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ESL HV Supply Main Page | Circuit Description | Board Assembly | Microcontroller Programming | Electrical Tests

ESL High Voltage Supply Schematic

Let's take a look at the schematic as a whole, then discuss each of the parts. You can click on the schematic to see a larger version instead of squinting at the tiny one below.

The lower section of the schematic is the voltage ladder. Rather than using a step-up transformer and capacitor filter as in a traditional unregulated supply, this HV supply uses a simple voltage doubler circuit. Referencing the circuit diagram below, if you consider a typical rectifier circuit, the voltage at point A would be roughly 1.414 * the input voltage. In this case we are using a small isolation transformer with the primary windings in parallel and the output windings in series. With 115VAC mains, this produces 230VAC on the secondary. 1.414 times this gives us roughly 325V at point A

We can expand on this circuit by adding an additional diode and capacitor. On the opposite half of the AC waveform, Capacitor C1 holds the 325V of point A while the voltage swings on the opposite side of the diode, D1, charging C2, through diode D2. When the voltage swings back, the bottom of D1 is at the high point, and with C2 charged, point B is now at about 650V, doubling the voltage.

This same concept can be expanded in ladder fashion as far as needed to create higher and higher voltages. Our circuit for the HV supply uses 10 sets of the diodes and capacitors to give roughly 3.2kV.

Resistors R2 and R3 are used to current limit the diaphragm voltage. It is not current we want flowing to the diaphragm, it is charge on the diaphragm. Putting a couple of tens of Meg Ohms assures that there is no appreciable current flow. Resistors are typically not rated at this high of a voltage, so putting two high voltage resistors in series eases the load on each. Bear in mind, the actual voltage across the resistors is very small once the diaphragm charges.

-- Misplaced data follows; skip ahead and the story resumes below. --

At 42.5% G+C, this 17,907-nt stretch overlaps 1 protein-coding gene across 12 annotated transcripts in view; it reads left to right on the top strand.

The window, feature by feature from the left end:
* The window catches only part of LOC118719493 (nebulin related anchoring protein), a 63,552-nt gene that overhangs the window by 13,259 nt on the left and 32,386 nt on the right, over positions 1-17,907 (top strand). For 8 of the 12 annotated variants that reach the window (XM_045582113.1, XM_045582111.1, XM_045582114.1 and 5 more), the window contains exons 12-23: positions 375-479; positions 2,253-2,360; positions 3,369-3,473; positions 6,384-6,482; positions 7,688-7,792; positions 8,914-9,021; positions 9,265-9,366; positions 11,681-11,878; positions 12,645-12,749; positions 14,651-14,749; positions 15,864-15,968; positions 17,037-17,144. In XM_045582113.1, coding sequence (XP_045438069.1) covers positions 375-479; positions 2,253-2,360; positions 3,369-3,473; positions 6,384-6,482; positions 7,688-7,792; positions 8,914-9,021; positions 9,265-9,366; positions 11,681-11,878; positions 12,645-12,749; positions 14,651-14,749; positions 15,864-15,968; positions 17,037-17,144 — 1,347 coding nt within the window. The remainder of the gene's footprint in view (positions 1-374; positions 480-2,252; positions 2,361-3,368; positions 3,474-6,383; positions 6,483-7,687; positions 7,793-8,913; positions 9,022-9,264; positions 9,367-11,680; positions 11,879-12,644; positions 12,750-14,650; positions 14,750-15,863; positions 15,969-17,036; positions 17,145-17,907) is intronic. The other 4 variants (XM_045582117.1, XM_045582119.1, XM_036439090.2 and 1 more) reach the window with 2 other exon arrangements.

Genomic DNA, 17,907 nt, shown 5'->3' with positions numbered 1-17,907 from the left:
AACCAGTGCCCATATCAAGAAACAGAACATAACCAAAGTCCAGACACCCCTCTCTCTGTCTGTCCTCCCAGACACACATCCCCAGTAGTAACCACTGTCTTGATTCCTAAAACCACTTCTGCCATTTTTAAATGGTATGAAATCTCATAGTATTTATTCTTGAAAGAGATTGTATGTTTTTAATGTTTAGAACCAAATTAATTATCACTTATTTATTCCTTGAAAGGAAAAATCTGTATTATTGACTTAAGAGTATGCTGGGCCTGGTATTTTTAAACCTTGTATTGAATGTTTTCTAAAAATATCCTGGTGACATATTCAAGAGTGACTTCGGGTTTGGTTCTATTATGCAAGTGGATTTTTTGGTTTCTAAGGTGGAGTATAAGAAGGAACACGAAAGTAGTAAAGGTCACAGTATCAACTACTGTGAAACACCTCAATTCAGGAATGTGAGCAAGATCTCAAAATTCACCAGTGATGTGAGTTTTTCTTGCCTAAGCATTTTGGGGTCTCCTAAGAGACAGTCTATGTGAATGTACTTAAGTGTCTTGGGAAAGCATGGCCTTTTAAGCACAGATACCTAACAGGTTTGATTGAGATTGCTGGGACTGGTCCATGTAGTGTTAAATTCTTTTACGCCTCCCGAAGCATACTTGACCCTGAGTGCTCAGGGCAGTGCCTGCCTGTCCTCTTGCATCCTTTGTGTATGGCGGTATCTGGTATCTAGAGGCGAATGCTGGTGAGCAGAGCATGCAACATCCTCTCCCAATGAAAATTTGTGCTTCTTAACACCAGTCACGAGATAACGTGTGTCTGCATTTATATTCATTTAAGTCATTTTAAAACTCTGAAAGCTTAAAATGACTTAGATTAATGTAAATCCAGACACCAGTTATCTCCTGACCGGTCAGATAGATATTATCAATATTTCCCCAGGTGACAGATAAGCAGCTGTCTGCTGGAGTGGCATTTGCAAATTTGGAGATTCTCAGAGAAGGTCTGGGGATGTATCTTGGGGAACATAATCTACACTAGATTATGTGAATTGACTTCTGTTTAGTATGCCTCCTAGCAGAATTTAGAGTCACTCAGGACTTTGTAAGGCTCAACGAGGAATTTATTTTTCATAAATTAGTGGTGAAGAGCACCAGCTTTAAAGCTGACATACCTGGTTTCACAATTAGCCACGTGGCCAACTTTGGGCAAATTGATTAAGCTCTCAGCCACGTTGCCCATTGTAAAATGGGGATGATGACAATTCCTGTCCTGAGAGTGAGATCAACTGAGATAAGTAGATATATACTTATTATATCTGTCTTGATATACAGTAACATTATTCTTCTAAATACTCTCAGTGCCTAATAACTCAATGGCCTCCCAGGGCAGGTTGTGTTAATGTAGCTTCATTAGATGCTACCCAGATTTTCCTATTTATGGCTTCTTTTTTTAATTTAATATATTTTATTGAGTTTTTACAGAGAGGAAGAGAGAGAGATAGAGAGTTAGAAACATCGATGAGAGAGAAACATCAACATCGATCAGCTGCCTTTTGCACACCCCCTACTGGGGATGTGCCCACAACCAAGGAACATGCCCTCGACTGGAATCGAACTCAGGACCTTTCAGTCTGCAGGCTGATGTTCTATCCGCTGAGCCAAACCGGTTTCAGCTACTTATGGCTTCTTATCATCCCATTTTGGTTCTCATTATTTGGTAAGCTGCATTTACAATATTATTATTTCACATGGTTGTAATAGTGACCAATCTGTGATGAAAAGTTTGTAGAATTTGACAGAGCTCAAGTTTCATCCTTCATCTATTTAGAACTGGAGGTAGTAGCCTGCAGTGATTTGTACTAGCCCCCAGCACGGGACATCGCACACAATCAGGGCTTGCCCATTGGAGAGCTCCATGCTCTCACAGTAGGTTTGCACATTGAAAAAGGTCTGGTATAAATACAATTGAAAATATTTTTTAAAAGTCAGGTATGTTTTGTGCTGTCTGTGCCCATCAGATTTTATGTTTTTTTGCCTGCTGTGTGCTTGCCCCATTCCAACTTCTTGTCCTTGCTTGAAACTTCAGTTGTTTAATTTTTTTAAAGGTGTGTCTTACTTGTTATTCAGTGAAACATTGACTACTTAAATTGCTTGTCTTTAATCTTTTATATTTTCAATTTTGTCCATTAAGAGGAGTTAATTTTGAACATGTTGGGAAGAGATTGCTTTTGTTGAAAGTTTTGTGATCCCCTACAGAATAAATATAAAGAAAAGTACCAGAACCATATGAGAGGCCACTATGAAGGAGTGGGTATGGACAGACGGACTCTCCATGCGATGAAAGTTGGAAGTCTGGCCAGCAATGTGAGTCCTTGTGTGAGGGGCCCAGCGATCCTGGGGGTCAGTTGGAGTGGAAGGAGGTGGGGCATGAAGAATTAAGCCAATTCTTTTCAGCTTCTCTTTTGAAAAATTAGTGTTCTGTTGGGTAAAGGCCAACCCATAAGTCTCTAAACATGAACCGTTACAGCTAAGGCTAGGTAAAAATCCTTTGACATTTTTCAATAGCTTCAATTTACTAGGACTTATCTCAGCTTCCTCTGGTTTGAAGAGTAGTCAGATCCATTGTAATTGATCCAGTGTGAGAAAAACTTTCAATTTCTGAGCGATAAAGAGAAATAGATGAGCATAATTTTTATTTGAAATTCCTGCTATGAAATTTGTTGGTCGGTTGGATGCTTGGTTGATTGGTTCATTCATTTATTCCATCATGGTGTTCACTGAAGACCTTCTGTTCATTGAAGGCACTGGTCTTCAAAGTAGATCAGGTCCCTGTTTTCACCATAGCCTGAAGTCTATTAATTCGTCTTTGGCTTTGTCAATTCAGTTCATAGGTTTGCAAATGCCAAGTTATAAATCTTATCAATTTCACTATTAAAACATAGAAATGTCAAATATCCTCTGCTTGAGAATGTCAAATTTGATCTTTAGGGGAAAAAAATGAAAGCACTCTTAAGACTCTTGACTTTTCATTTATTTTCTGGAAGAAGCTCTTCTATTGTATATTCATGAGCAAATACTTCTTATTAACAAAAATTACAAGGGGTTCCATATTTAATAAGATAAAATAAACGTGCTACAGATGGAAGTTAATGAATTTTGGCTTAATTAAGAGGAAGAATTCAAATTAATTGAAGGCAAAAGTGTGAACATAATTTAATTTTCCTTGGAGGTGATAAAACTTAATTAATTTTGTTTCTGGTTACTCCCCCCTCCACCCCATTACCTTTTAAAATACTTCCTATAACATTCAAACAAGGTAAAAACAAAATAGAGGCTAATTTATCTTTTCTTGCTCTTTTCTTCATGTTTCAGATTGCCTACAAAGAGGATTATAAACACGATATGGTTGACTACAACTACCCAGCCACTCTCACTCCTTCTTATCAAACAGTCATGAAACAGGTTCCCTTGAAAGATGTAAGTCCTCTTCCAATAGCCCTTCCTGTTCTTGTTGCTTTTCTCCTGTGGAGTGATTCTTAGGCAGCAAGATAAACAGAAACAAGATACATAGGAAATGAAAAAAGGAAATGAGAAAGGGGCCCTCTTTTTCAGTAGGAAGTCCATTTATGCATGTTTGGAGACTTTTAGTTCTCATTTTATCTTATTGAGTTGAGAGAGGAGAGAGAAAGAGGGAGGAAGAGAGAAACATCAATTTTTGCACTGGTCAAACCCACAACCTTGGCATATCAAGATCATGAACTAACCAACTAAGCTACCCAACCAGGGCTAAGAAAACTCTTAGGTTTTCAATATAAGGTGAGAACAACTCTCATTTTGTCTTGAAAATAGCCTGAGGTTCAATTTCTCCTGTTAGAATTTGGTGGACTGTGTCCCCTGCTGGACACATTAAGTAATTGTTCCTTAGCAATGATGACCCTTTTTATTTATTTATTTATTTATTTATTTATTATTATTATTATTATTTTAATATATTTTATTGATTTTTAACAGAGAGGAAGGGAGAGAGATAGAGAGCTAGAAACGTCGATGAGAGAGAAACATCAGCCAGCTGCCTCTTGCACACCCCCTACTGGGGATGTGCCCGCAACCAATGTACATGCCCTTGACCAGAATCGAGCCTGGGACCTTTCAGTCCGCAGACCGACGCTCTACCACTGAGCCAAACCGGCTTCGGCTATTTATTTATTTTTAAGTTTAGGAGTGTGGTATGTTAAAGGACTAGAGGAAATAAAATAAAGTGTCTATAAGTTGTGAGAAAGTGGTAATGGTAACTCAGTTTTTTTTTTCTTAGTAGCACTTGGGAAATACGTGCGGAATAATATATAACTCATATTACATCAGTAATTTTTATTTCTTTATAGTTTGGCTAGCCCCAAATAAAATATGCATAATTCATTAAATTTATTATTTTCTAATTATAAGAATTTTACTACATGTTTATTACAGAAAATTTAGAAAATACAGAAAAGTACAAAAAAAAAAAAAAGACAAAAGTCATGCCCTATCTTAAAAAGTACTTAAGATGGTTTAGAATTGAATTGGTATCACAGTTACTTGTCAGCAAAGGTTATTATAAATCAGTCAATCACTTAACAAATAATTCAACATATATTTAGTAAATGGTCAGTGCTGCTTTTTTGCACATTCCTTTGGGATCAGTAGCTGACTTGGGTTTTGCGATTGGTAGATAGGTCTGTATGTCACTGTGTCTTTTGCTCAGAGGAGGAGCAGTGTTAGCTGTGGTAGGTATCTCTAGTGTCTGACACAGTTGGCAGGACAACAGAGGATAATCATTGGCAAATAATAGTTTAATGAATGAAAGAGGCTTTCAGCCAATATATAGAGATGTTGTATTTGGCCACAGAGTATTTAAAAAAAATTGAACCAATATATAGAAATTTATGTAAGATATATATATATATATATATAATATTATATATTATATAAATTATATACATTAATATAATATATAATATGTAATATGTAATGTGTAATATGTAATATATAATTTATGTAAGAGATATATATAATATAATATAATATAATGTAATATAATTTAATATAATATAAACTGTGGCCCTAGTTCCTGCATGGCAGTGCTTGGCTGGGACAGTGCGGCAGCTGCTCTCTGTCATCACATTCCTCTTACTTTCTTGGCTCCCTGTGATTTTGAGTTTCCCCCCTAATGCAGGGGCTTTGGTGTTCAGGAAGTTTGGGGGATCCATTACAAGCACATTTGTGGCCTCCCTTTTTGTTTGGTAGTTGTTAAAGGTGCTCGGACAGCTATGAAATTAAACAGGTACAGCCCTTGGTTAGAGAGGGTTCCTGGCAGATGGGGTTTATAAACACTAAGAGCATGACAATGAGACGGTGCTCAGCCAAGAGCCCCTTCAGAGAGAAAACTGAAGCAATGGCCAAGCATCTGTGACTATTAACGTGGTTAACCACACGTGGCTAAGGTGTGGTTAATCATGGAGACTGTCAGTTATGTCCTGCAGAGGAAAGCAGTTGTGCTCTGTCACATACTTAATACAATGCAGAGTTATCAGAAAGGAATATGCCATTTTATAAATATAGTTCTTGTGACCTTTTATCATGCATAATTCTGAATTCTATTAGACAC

The upper part of the schematic is an audio sense circuit. The input resistor limits the amount of current that this circuit uses from the audio signal and the diodes provide over and under voltage protection for the rest of the circuit. The capacitor isolates any DC component.

The heart of the circuit is a CY8C24123A microcontroller. It is a very powerful IC in that several functions can be selected and programmed into it - both analog and digital. And, it is a stand-alone device. No external components are required for operation (aside from a power supply).

This IC is set up with an Analog to Digital converter (ADC) monitoring pin 2. Pin 1 is an output of an internal analog ground, which is half way between Vcc and ground. This is used to bias the analog input to +/- about the ground reference. When the audio signal reaches a +/- threshold level, the program sets the system state as ON. In the ON state, the LED is lit, and the relay is set, applying power to the transformer.

We don't want the high voltage supply to turn off in the middle of a quiet passage in the music, so we use the controller to set a time delay. The system will remain on for 10 minutes after it no longer detects an audio signal. At that point, the state is set to OFF, the LED is turned off and the relay is turned off.

We use a small solid state relay to drive the large AC power relay, and an integrated 5V power supply to provide power to the microcontroller. When the system is OFF, very little power is used (a couple of mA) by the controller to monitor the audio signal.

The board for this circuit is pictured below. It is about 4" square. If you are interested in using these boards to make your own ESL HV Supply, they can be purchased from the Store.

If you prefer to have the board be "always on" instead of sensing the audio signal, then you can omit all of the audio sensing circuitry illustrated in the picture below and install a jumper in place of C11

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